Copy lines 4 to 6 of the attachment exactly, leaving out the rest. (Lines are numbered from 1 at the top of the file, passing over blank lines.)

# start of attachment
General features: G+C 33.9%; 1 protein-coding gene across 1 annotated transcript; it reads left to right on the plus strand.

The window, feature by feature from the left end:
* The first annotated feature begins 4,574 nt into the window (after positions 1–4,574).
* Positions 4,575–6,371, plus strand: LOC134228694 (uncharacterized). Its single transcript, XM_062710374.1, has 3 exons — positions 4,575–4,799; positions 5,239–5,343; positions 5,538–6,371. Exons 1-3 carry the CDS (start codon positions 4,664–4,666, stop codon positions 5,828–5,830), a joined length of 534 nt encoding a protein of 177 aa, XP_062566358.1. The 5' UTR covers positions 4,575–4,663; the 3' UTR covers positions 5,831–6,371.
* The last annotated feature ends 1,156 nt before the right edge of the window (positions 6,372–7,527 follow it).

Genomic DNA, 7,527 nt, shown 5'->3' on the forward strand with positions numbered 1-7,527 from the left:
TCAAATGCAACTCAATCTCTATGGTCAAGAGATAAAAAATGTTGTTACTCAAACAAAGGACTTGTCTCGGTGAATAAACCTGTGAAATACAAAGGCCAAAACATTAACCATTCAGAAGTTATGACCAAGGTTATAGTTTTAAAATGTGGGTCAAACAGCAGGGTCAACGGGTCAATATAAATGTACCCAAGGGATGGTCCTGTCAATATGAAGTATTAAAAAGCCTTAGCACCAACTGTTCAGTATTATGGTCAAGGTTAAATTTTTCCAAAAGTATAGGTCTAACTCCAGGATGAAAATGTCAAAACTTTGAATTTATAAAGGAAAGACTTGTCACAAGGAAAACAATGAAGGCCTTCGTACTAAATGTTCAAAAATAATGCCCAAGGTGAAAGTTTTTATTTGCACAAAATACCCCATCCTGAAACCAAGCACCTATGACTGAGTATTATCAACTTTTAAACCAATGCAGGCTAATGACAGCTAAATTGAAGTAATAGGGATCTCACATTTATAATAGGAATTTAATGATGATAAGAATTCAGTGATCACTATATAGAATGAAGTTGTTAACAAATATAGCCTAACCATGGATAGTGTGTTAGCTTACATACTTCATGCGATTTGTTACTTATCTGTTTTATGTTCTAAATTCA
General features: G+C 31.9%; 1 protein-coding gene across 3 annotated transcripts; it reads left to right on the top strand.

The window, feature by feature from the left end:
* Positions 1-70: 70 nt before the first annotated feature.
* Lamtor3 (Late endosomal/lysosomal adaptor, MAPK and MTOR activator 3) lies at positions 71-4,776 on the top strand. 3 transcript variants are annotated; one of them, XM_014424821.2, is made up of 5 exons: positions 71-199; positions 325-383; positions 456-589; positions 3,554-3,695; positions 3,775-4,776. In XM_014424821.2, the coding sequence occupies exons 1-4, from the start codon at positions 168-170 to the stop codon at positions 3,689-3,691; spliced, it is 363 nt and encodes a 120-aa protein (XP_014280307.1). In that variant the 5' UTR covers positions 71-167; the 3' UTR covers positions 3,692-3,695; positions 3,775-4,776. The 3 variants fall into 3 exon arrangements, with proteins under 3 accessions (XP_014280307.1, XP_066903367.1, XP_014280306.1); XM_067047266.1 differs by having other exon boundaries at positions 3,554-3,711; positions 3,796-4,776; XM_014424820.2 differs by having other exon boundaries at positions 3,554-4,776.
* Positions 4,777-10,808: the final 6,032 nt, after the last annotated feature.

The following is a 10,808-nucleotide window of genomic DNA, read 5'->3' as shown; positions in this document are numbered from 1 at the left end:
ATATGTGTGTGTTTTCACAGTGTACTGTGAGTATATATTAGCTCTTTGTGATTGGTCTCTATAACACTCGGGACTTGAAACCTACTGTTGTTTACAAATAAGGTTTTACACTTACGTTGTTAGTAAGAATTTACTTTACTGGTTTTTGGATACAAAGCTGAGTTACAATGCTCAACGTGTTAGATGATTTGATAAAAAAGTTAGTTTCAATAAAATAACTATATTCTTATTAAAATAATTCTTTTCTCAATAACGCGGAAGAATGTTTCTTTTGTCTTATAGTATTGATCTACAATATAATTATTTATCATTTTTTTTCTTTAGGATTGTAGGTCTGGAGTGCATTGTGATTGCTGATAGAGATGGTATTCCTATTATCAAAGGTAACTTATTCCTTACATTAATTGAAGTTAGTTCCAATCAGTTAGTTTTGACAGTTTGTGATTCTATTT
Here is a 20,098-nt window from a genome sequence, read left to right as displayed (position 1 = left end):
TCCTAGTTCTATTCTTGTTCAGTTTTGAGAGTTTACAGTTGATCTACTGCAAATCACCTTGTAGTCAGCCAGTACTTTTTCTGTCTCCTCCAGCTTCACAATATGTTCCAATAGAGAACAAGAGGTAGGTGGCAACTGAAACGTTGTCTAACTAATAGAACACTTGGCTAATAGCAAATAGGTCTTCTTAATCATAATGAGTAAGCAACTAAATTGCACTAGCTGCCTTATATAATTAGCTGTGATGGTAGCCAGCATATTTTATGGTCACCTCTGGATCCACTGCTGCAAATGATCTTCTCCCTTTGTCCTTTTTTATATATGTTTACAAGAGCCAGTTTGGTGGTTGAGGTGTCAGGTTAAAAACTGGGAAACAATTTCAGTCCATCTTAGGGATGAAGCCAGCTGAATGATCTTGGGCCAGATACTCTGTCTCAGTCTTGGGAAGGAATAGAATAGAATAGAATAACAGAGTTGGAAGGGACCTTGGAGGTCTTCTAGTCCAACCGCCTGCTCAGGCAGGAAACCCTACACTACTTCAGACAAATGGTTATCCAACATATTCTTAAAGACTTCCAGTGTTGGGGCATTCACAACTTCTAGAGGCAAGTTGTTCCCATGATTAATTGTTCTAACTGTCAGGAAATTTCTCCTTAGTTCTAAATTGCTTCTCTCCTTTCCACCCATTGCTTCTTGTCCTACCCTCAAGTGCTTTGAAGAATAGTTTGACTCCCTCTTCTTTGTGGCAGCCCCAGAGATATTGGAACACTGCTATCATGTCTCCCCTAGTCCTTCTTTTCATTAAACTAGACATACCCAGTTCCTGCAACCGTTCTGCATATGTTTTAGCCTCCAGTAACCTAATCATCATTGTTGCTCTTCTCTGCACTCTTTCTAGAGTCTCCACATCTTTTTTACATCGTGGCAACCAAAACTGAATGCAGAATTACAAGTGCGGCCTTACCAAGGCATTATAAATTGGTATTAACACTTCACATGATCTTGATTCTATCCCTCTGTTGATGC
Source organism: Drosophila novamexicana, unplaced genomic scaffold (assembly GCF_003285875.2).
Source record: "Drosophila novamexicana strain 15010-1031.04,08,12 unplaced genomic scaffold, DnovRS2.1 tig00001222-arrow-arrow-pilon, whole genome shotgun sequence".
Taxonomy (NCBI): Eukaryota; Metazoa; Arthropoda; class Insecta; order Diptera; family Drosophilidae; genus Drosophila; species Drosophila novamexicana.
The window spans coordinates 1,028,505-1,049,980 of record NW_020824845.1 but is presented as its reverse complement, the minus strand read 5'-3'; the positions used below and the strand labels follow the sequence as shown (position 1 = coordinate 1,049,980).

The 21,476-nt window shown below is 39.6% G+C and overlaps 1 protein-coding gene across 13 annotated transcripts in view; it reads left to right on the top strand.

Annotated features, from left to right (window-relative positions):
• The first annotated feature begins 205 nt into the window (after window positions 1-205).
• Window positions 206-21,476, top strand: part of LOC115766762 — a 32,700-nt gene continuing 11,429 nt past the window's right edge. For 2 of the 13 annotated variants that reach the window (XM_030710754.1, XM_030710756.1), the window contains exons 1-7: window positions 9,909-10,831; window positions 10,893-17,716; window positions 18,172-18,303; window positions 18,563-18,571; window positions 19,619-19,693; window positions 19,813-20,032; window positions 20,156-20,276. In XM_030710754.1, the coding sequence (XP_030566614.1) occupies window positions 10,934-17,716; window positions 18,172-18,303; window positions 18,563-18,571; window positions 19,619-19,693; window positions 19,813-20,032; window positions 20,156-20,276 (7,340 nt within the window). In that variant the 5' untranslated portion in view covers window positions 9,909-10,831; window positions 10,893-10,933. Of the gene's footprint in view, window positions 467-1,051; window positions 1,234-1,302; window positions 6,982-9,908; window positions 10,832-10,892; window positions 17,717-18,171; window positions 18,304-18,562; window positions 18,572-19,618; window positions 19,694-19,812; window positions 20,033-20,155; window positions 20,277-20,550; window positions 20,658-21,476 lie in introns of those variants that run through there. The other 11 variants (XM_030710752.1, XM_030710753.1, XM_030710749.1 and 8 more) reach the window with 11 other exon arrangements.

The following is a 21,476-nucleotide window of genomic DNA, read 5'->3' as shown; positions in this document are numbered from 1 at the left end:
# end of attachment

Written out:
* Positions 4,575–6,371, plus strand: LOC134228694 (uncharacterized). Its single transcript, XM_062710374.1, has 3 exons — positions 4,575–4,799; positions 5,239–5,343; positions 5,538–6,371. Exons 1-3 carry the CDS (start codon positions 4,664–4,666, stop codon positions 5,828–5,830), a joined length of 534 nt encoding a protein of 177 aa, XP_062566358.1. The 5' UTR covers positions 4,575–4,663; the 3' UTR covers positions 5,831–6,371.
* The last annotated feature ends 1,156 nt before the right edge of the window (positions 6,372–7,527 follow it).

Genomic DNA, 7,527 nt, shown 5'->3' on the forward strand with positions numbered 1-7,527 from the left: